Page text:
Elementary Level: Wine Industry in Washington

  • Posted 10/21/2014
  • HistoryLink.org Essay 10953
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Wine grapes were one of the first cultivated fruits grown in the Pacific Northwest. Now wines made from Washington-grown grapes are among the best in the world. There are more than 750 wineries in Washington, and the wine industry contributes more than three billion dollars to the state's annual economy. (This essay was written for students in third and fourth grade who are studying Washington State History and for all beginning readers who want to learn more about Washington. It is one of a set of essays called HistoryLink Elementary, all based on existing HistoryLink essays.)

From Dried-up Seeds 

The earliest recorded grapevines in what was to become the state of Washington were planted at Fort Vancouver. This new trading post was built in 1825 by the British Hudson's Bay Company. Manager Dr. John McLoughlin selected the site on the north bank of the Columbia River because the soil was fertile and the ground was flat. He thought it would be a good place to develop a farm, to grow food for people at the fort.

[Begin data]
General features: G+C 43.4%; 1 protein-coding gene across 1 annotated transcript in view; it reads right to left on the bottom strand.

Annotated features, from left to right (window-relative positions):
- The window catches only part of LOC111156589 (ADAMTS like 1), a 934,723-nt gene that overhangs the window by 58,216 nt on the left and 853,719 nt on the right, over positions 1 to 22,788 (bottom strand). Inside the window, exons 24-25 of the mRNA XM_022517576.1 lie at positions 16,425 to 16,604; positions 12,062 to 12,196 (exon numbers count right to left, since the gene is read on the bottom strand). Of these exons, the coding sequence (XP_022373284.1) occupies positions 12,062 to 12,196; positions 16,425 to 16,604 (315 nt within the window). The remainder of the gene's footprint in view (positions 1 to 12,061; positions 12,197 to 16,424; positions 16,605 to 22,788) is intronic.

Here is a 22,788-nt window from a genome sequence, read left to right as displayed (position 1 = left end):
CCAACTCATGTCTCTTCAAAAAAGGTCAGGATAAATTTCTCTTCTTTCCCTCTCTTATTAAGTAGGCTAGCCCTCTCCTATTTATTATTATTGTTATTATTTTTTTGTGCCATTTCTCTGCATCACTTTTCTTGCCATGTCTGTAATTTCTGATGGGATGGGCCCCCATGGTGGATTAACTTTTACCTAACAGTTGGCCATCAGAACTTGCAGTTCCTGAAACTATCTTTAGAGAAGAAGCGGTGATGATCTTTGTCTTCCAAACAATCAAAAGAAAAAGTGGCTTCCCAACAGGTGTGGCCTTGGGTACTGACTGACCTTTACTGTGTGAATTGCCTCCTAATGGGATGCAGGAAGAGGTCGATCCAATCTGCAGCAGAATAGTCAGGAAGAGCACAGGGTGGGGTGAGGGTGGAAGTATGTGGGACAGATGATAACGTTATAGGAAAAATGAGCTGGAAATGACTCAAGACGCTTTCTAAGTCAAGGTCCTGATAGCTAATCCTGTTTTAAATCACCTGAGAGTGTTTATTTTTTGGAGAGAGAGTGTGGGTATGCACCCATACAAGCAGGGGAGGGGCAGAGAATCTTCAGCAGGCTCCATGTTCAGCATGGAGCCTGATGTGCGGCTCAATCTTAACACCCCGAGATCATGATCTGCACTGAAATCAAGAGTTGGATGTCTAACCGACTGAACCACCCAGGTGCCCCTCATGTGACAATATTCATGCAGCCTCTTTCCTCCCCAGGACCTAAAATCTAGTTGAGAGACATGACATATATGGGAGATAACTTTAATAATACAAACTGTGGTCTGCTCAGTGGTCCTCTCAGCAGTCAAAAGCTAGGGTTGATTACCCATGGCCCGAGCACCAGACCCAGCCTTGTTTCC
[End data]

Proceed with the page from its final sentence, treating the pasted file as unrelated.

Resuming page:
Among the first fruits planted there were grapes and apples. It was all pretty much by accident. The head of the Hudson's Bay Company, George Simpson, had placed seeds from grapes and apples in his vest pocket while attending a party in London, England. He discovered them a few months later while visiting Fort Vancouver. He gave the dried-up seeds to McLoughlin, who planted them to see if they would still grow. And they did!